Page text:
In the early hours of 15 April 1912, RMS Titanic sank in the North Atlantic Ocean after striking an iceberg on her maiden voyage. She was the largest ship afloat at the time and was carrying an estimated 2,224 people on board. Only around 710 people survived the disaster.
The wreck of RMS Titanic was discovered in 1985. Since then numerous expeditions have been mounted to photograph the exceptional site, which is located 350 nautical miles from the coast of Newfoundland, Canada, some 12,000 feet below sea level.
Here are 10 eerie underwater photographs of the Titanic wreck.
1. Deck of Titanic
Titanic is probably the most famous shipwreck of all time. It was the largest and most luxurious ship in the world when it launched on 31 May 1911. Built in Belfast, Northern Ireland by Harland and Wolff, it was intended for transatlantic passage between Southampton, England and New York City in the United States.
2. Bow of the wrecked Titanic
At 11.39 on 14 April, four days after departing Southampton, lookouts spotted an iceberg dead ahead of the ship. The crew desperately tried to avoid the collision, but the iceberg struck the vessel on its starboard side, leaving a 200-foot gash in the ship into which water began to seep.
By midnight, the order had been given to prepare the lifeboats. During the following desperate hours, distress signals were sent by radio, rockets and lamps. The ship broke in two, and by 2.20 am the still buoyant stern had sunk.
The wreck of the Titanic was discovered in 1985. This photograph of the wrecked Titanic‘s bow was taken in June 2004 by the remotely operated vehicle (ROV) Hercules.
3. Rusticles on Titanic‘s stern
Microbes at work nearly 4 kilometres under the sea feed off iron on the ship, forming “rusticles”. Given the way the embrittled steel at the stern of the ship provides a better “habitat” for rusticles, scientists have determined that the stern section of the ship is deteriorating at a faster rate than the bow section.
4. Window frames on Titanic
Rusticles grow on either side of the window frames belonging to the Titanic. The icicle-like rusticle formations appear to pass through a cycle of growth, maturation and then fall away.
5. Captain Smith’s bathtub
Most of RMS Titanic remains in its final resting place. It is located 350 nautical miles from the coast of Newfoundland, Canada, some 12,000 feet below sea level.
After the Titanic sank on 15 April 1912, some objects were salvaged among the flotsam and jetsam. Salvage of the ship was impossible until 1985, when modern technology was used to make remotely operated approaches on the vessel. Not only is the ship almost 4 kilometres underwater, the water pressure at that depth is over 6,500 pounds per square inch.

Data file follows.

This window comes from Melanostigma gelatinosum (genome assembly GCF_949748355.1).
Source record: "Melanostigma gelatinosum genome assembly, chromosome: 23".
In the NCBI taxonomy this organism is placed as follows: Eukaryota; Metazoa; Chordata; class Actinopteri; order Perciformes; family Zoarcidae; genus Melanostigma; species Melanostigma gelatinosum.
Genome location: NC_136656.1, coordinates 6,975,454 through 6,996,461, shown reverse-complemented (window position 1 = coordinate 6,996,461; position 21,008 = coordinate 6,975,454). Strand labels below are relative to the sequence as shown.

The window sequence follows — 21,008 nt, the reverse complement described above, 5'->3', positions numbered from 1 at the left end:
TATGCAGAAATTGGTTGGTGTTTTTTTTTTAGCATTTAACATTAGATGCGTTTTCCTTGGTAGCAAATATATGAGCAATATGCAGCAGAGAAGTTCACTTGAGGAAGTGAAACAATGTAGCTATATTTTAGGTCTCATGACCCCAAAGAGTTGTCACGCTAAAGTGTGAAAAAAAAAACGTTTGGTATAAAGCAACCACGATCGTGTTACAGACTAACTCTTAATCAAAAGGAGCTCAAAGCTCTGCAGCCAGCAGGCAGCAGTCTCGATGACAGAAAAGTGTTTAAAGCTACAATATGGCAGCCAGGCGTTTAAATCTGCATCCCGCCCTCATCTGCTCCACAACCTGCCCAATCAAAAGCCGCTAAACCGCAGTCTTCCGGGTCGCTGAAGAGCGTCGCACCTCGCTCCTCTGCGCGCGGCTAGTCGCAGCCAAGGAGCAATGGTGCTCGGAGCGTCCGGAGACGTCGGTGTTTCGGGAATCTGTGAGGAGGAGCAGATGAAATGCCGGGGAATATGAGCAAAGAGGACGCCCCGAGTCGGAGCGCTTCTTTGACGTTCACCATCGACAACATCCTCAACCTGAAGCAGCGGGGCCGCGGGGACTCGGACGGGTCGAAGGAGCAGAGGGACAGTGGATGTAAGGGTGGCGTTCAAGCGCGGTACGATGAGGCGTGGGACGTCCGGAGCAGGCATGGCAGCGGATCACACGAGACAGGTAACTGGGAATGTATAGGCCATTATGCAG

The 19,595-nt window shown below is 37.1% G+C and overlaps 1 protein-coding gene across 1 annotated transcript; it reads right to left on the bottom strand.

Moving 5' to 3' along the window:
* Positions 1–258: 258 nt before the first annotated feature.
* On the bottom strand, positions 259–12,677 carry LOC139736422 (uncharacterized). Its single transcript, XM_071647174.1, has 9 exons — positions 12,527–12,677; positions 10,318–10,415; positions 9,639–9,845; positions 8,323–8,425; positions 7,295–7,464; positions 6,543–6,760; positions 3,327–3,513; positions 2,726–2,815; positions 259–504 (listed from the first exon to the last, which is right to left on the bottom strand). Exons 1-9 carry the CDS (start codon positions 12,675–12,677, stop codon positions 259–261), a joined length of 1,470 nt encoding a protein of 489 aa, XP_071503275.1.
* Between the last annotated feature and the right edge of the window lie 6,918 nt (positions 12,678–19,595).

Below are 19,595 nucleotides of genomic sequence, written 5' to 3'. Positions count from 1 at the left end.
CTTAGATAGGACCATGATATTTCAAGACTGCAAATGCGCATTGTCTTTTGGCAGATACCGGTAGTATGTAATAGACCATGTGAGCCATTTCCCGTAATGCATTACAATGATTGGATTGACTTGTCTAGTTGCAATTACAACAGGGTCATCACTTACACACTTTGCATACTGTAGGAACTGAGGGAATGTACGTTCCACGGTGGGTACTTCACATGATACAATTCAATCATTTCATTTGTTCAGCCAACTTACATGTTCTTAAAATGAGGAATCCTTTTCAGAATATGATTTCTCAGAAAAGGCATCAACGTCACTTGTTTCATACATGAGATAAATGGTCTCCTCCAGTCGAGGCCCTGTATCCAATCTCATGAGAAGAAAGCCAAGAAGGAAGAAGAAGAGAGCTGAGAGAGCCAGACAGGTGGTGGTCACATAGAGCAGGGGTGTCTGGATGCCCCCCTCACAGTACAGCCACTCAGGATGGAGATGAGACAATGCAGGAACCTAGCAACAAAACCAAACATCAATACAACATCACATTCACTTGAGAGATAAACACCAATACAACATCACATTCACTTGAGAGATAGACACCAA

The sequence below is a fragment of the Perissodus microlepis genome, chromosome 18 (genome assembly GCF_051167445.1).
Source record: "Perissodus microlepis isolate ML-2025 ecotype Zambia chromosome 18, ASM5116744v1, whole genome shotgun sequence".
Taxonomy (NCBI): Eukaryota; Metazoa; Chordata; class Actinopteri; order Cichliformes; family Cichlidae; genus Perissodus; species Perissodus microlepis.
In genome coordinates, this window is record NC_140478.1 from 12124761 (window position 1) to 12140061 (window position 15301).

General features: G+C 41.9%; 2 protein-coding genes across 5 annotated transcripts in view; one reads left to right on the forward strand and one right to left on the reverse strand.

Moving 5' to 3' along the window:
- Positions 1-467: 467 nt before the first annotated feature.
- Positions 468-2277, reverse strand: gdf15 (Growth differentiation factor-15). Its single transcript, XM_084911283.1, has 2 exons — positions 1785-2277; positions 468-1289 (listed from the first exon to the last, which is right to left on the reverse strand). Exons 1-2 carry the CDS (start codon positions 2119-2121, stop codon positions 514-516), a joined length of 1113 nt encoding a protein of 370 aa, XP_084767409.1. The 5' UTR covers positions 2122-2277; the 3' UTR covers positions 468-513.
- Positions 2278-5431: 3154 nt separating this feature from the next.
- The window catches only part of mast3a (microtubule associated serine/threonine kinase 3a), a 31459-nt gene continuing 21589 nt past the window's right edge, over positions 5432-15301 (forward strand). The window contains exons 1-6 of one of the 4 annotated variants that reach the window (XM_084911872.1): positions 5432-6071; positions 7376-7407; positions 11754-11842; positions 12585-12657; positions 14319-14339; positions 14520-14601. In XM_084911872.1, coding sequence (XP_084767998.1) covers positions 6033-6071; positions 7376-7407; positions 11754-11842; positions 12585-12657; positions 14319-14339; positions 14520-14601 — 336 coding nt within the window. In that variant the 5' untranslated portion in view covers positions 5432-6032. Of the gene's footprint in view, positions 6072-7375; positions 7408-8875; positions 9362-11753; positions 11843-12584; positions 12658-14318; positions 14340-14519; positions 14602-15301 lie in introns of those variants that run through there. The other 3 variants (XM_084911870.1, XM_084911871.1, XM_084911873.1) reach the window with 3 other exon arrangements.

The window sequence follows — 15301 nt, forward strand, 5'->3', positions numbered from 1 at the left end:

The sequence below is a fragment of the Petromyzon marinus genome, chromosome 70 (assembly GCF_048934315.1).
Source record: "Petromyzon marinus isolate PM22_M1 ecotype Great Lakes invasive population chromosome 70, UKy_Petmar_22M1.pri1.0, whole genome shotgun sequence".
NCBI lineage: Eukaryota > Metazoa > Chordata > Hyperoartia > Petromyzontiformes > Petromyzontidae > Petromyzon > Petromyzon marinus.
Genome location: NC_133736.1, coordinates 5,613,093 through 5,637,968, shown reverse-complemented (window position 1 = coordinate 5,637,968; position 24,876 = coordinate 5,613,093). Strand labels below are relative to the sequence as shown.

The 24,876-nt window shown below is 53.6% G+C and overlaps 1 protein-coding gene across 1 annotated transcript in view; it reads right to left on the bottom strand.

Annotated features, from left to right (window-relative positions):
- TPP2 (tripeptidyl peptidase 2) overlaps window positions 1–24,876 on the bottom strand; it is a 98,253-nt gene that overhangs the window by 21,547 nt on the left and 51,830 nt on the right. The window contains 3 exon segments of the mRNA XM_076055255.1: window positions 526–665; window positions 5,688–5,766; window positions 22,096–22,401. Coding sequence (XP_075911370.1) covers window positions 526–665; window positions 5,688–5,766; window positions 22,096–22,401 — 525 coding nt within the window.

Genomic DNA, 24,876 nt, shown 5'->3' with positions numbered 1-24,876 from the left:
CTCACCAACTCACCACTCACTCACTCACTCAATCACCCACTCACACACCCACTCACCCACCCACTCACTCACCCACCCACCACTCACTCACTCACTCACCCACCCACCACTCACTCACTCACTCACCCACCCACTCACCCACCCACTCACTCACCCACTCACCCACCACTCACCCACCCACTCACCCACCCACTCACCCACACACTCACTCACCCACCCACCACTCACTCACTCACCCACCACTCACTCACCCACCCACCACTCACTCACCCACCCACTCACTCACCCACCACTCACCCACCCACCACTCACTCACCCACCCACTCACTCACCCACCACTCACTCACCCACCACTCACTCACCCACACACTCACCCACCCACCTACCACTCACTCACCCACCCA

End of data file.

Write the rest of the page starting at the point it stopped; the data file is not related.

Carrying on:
6. MIR submersible observing the bow of the Titanic wreck, 2003
It was long thought that the Titanic sank in one piece. Though previous expeditions had been mounted, it was the 1985 Franco-American expedition led by Jean-Louis Michel and Robert Ballard which discovered that the ship had split apart before sinking to the seabed.
The ship’s stern and bow lie around 0.6 km apart in a site since named Titanic Canyon. Both sustained huge damage when they collided with the seabed, especially the stern. The bow, meanwhile, contains relatively intact interiors.
7. Bottles of wine on the seabed
The debris field around Titanic is around 5 by 3 miles large. It is spread over with furniture, personal items, wine bottles and parts of the ship. It is from this debris field that salvagers have been permitted to collect items.
While many of Titanic’s victims who would have worn life jackets may have been swept miles away, some victims are thought to have lain in the debris field. But decomposition and consumption by sea creatures has likely left just their shoes. The possibility of extant human remains has been raised, however. Proponents argue that the wreckage should be designated a gravesite with prohibitions on salvage.
8. One of Titanic‘s anchors
The centre anchor and two side anchors were among the last items to be fitted to Titanic before her launch. The centre anchor was the largest ever forged by hand and weighed nearly 16 tons.
9. An open hatch on Titanic
The Titanic wreck continues to deteriorate. A submersible dive in 2019 identified the loss of the captain’s bathtub, while another submersible vehicle crashed into the ship later that year while filming a documentary.
According to EYOS Expeditions, “intense and highly unpredictable currents” resulted in “accidental contact [being] occasionally made with the seafloor and on one occasion the wreck”.
10. Fish over Titanic
Fish have been pictured in the vicinity of the Titanic wreck. On the surface, the water’s freezing temperatures meant that many of the survivors in the water died of hypothermia before the first rescuers on board RMS Carpathia arrived around 4 am on 15 April 1912.